Monday, 11 October 2004 - 10:30 AM

This presentation is part of : Cellular Mechanics

Mesoscale modeling of complex nucleo-protein assemblies

David Swigon, Wilma K. Olson, and Bernard D. Coleman. Rutgers University, Department of Chemistry & Chemical Biology, 610 Taylor Road, Piscataway, NJ 08854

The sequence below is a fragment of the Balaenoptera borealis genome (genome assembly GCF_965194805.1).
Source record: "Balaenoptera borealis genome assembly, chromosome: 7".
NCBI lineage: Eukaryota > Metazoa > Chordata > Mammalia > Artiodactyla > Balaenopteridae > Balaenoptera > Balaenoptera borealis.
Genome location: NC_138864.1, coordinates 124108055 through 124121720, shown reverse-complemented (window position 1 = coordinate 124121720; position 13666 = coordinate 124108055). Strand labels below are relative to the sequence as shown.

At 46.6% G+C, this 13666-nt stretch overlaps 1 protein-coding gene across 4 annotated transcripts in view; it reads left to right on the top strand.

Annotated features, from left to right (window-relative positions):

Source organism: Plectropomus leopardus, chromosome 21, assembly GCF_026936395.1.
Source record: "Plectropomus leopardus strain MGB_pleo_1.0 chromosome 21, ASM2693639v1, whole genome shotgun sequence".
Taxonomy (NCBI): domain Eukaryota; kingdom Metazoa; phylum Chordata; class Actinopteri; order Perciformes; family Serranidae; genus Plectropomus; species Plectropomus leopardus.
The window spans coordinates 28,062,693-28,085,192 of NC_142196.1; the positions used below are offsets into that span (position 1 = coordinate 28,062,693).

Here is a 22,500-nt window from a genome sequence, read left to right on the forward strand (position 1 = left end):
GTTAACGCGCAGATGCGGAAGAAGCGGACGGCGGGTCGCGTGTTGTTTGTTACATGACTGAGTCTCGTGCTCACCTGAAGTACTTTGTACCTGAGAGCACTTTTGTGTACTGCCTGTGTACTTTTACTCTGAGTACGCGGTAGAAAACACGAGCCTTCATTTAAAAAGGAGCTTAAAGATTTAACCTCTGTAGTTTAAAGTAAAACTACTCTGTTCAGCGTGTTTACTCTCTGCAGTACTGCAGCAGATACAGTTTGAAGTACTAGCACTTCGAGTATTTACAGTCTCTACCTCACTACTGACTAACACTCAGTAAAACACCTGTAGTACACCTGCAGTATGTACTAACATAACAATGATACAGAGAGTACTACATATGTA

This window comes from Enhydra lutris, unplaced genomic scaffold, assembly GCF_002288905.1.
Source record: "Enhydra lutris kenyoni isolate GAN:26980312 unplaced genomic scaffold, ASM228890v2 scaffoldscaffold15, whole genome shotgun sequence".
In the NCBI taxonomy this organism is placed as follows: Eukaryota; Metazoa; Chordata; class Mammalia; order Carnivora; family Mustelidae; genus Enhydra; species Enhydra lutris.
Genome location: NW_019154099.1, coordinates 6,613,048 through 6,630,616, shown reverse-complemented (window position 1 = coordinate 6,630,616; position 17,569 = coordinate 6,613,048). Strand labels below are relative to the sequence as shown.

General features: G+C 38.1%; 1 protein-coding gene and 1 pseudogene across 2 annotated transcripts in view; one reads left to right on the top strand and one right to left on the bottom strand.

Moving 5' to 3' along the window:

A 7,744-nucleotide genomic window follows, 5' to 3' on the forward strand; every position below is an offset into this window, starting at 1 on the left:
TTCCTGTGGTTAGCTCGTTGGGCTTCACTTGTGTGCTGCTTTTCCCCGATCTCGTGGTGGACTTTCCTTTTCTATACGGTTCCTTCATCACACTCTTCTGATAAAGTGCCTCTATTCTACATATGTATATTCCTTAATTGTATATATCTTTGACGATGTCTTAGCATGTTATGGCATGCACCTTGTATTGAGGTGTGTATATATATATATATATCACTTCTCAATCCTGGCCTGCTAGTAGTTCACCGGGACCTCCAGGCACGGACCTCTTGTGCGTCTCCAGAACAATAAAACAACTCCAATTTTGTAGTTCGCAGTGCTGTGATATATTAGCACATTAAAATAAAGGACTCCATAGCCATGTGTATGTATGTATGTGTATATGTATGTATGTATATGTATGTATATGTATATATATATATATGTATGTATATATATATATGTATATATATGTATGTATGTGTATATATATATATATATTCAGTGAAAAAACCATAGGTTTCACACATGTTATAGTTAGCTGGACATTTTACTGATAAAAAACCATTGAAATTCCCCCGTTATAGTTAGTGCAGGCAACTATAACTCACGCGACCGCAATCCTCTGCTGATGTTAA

The processes of DNA replication, recombination, transcription, and chromatin remodeling are accompanied by the formation of complex macromolecular assemblies of proteins and nucleic acids. A wealth of experimental information has been obtained about the structure and interaction of individual components of such assemblies (by X-ray crystallography, NMR, FRET, footprinting, and suppression analyses, etc.) but the mechanical properties and formation energies of the assemblies, which strongly affect their biological functions, are not known. Recently developed mesoscale theory of sequence-dependent DNA elasticity and methods for calculating configuration of DNA segments subject to imposed constraints make it possible to create structural models of such assemblies and study their deformability. The talk will focus on applications to two nucleo-protein complexes which play an important role in the regulation of transcription of the lacZ gene in E. coli: the LacR-DNA promoter complex and the CAP-dependent transcription-activation complex. In both cases the structural and mechanical models yielded new information about the mechanism of gene control and the role of promoter sequence in that mechanism.

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